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Clucking up a storm with chicken biltong

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Clucking up a storm with chicken biltong
STARTING AN EMPIRE: Obatleng

A young Mahalapye native has found an unlikely niche in the oversubscribed meat market, producing and selling chicken biltong.

Although 29-year-old Kesegofetse Obatleng only started the venture last month (July), she revealed it has been an idea 17 years in the making.

“My husband actually started his research into the possibility of producing biltong from chickens in 2001, way before I met him.

“Finally, after many failed trials and experiments he found the perfect formula. He then passed the baton on to me, which is when I registered my business, KX Industries,” explained the mother of two in an exclusive interview with Voice Money alongside her supportive husband, Sechaba Mncube this week.

Operating out of Tatisiding, the small enterprise employs two permanent staff and offers chicken biltong in three different flavours: the extremely hot Red Cheeky Chilli, Chilli and Plain Spice.

Clucking up a storm with chicken biltong

DIFFERENT BUT DELICIOUS: Obatleng’s chicken biltong

“The brand name of the products is Chick-along,” revealed Obatleng, who, as well as producing biltong, also sells a chilli sauce.

According to the driven young businesswoman, she buys a little over 100 live chickens from Borolong Farms every three months.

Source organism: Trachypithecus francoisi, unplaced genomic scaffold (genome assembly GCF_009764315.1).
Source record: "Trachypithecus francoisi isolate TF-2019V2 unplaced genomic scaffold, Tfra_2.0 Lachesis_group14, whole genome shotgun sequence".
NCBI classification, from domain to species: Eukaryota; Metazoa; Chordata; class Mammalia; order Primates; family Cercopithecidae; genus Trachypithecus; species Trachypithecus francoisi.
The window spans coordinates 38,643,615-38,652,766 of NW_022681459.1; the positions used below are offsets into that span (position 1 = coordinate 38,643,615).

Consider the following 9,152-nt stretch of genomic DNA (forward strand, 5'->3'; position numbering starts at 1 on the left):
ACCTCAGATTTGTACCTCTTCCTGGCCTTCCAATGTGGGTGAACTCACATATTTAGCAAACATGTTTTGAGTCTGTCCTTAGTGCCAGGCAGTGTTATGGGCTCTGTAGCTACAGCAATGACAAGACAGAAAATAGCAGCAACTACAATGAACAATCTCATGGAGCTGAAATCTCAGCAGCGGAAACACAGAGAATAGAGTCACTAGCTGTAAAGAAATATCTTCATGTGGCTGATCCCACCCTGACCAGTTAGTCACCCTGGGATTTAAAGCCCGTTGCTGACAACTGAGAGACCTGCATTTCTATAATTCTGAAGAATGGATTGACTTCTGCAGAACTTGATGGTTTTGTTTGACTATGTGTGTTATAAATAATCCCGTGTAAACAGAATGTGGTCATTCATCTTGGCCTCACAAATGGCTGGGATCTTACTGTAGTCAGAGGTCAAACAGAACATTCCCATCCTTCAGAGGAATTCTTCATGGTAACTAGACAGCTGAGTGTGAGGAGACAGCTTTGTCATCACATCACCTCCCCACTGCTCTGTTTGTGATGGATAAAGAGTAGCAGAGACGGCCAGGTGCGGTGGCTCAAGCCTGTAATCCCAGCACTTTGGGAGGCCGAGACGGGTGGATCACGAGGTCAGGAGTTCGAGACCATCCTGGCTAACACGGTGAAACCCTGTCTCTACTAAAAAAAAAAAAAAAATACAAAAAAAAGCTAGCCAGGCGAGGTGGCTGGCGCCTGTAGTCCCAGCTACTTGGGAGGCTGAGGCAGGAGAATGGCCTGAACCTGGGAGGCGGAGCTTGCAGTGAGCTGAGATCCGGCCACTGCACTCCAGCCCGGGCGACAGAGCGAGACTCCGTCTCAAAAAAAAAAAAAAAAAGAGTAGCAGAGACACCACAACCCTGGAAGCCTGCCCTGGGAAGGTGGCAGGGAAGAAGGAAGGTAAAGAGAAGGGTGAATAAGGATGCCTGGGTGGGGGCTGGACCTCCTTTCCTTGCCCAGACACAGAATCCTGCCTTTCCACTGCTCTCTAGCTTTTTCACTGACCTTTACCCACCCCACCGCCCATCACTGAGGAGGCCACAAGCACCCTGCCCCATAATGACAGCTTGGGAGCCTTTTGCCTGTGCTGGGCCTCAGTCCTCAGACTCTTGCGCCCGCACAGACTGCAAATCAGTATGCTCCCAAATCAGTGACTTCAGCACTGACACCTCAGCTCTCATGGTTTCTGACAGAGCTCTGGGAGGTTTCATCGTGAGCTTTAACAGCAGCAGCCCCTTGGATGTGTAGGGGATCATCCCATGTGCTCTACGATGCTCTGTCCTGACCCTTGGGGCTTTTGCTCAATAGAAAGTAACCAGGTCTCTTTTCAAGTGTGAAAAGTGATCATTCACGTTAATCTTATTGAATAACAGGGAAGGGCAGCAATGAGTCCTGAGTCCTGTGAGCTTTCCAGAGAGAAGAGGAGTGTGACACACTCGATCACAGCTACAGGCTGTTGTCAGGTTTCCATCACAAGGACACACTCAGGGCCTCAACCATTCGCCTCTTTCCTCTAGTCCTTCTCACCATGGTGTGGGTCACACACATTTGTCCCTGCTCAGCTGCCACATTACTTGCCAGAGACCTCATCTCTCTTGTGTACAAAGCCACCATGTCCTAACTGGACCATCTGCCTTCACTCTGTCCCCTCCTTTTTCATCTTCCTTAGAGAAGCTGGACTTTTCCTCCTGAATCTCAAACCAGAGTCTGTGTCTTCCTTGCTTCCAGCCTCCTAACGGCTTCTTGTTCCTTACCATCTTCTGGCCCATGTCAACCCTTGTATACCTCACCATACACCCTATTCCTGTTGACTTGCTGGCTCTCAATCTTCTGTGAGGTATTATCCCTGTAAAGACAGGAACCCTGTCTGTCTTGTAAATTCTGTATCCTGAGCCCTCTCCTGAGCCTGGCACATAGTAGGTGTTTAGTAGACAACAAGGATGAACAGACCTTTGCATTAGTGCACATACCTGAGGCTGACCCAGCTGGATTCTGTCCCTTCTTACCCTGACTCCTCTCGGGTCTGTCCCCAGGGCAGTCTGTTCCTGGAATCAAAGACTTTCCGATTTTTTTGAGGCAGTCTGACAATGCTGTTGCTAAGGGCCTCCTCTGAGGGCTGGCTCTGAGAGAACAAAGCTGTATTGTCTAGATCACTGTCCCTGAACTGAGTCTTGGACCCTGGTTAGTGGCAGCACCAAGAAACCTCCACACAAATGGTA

However, if her business continues to succeed – currently she makes around P600 a day – then she intends to start her own chicken farm.

“I do not want to run out of stock so I want to have my own chicken farm and also want to see my business going global,” she told Voice Money, noting that her scheme is the first of its kind in the country.

“I do not have competition and I sell a 30g packet for P10,” adds Obatleng, who studied Business Management at the University of Botswana and, as well as running KX Industrials, works at Builders Warehouse in Francistown.

Indeed being employed has hampered Obatleng’s chances of getting funding from the government, as she ruefully notes, “The problem is that the Youth Fund Programme does not cater for the working class and I am employed full time.”

She currently markets her business by going door-to-door and letting people try her products – this included The Voice’s Ghetto staff, where here tasty treats, especially the Red Cheeky Chilli, proved a real hit.

“I love hot food and so this was perfect. It’s difficult to describe the taste – it’s not like any other biltong I’ve ever had – you can definitely still notice the chickeny flavour,” commented The Voice’s advertising executive in Francistown, Kgotlaetsho Ntuane, who promptly bought himself two packets.